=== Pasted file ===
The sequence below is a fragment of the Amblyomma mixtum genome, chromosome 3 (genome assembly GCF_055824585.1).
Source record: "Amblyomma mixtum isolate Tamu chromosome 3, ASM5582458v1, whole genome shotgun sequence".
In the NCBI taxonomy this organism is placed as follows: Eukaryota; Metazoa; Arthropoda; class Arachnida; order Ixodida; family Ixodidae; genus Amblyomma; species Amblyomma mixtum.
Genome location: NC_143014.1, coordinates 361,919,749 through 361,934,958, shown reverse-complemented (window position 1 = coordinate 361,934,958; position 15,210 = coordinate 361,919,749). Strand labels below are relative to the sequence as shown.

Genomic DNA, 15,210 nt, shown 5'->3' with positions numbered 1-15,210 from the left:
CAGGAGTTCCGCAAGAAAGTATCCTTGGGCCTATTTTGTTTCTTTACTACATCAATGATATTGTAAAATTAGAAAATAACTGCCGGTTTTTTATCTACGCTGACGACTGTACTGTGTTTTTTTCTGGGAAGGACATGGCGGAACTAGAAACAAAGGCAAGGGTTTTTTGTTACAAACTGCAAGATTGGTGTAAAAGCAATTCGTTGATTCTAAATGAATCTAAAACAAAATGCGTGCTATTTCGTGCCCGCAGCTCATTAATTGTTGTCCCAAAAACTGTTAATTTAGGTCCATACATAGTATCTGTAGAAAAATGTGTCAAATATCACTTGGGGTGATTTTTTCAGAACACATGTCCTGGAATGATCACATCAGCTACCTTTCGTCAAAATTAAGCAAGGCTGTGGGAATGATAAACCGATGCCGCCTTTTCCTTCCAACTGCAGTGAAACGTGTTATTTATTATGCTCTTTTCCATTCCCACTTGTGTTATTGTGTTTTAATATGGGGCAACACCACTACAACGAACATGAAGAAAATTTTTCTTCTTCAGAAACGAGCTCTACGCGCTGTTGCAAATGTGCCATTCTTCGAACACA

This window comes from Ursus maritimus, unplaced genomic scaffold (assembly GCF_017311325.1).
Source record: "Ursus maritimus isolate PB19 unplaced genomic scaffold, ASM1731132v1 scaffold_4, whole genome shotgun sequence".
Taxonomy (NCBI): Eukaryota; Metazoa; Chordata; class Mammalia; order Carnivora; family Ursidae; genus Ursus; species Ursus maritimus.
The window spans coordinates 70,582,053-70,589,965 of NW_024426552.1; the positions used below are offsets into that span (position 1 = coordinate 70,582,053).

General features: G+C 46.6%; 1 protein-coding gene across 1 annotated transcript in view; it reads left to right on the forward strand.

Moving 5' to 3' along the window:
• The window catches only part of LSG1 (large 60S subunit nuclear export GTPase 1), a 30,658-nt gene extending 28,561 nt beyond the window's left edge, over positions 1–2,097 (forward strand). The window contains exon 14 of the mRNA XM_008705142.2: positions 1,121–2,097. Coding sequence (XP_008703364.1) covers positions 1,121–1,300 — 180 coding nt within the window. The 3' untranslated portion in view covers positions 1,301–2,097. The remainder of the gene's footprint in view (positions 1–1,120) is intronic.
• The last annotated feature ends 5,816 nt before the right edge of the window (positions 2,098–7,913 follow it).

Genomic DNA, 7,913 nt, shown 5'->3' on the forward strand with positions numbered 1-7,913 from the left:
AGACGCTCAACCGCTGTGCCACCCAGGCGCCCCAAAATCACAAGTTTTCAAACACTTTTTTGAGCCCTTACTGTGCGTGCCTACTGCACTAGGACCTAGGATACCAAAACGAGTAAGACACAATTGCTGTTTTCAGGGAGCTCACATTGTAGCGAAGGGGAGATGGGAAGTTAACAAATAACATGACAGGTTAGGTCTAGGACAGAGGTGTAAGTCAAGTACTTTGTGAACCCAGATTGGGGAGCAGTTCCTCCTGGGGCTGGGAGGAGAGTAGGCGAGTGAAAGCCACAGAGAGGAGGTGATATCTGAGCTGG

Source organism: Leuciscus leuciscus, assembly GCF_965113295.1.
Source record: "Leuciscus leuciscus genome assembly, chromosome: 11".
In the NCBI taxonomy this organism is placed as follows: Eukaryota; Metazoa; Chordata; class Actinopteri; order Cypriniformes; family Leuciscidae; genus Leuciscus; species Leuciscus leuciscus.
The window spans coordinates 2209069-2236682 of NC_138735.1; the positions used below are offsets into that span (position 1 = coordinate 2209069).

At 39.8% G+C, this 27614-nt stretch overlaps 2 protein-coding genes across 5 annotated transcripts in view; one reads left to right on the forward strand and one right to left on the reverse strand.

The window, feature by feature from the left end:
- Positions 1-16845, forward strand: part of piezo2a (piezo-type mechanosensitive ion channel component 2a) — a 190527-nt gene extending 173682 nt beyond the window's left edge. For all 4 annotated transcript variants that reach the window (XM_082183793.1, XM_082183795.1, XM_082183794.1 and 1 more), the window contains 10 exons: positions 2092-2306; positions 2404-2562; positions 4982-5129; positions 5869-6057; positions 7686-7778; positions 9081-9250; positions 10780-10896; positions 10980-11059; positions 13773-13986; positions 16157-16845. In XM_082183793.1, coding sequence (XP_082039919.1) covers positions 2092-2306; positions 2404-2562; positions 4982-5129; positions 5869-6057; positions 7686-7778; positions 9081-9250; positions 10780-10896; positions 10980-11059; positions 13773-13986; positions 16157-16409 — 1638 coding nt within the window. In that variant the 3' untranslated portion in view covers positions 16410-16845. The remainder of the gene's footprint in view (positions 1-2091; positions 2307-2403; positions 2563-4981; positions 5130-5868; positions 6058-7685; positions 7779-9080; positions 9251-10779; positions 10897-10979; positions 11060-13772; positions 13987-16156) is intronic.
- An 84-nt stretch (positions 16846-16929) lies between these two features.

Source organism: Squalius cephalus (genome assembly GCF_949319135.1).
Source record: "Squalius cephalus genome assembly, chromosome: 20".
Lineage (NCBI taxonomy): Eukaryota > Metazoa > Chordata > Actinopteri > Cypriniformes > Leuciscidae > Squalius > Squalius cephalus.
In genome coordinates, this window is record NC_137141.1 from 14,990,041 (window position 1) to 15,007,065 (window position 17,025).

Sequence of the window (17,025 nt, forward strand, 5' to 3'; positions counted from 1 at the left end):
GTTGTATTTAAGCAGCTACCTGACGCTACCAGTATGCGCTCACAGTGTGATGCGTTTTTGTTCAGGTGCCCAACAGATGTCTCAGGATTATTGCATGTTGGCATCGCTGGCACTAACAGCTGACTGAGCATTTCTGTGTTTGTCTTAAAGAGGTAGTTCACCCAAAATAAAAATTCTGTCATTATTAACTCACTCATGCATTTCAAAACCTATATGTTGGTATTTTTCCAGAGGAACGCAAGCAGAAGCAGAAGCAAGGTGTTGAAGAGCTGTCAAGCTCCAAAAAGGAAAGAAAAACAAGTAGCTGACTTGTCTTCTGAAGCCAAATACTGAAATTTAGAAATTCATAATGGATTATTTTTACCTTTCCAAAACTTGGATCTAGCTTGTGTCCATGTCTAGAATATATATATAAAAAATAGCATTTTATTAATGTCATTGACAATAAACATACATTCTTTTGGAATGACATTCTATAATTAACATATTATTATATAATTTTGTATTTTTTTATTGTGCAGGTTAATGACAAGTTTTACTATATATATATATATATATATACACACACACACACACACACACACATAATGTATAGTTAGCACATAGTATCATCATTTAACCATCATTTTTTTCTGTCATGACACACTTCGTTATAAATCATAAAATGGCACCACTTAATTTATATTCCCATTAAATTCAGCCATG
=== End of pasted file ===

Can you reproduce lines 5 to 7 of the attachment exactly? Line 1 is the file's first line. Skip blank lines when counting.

Genomic DNA, 15,210 nt, shown 5'->3' with positions numbered 1-15,210 from the left:
CAGGAGTTCCGCAAGAAAGTATCCTTGGGCCTATTTTGTTTCTTTACTACATCAATGATATTGTAAAATTAGAAAATAACTGCCGGTTTTTTATCTACGCTGACGACTGTACTGTGTTTTTTTCTGGGAAGGACATGGCGGAACTAGAAACAAAGGCAAGGGTTTTTTGTTACAAACTGCAAGATTGGTGTAAAAGCAATTCGTTGATTCTAAATGAATCTAAAACAAAATGCGTGCTATTTCGTGCCCGCAGCTCATTAATTGTTGTCCCAAAAACTGTTAATTTAGGTCCATACATAGTATCTGTAGAAAAATGTGTCAAATATCACTTGGGGTGATTTTTTCAGAACACATGTCCTGGAATGATCACATCAGCTACCTTTCGTCAAAATTAAGCAAGGCTGTGGGAATGATAAACCGATGCCGCCTTTTCCTTCCAACTGCAGTGAAACGTGTTATTTATTATGCTCTTTTCCATTCCCACTTGTGTTATTGTGTTTTAATATGGGGCAACACCACTACAACGAACATGAAGAAAATTTTTCTTCTTCAGAAACGAGCTCTACGCGCTGTTGCAAATGTGCCATTCTTCGAACACA

This window comes from Ursus maritimus, unplaced genomic scaffold (assembly GCF_017311325.1).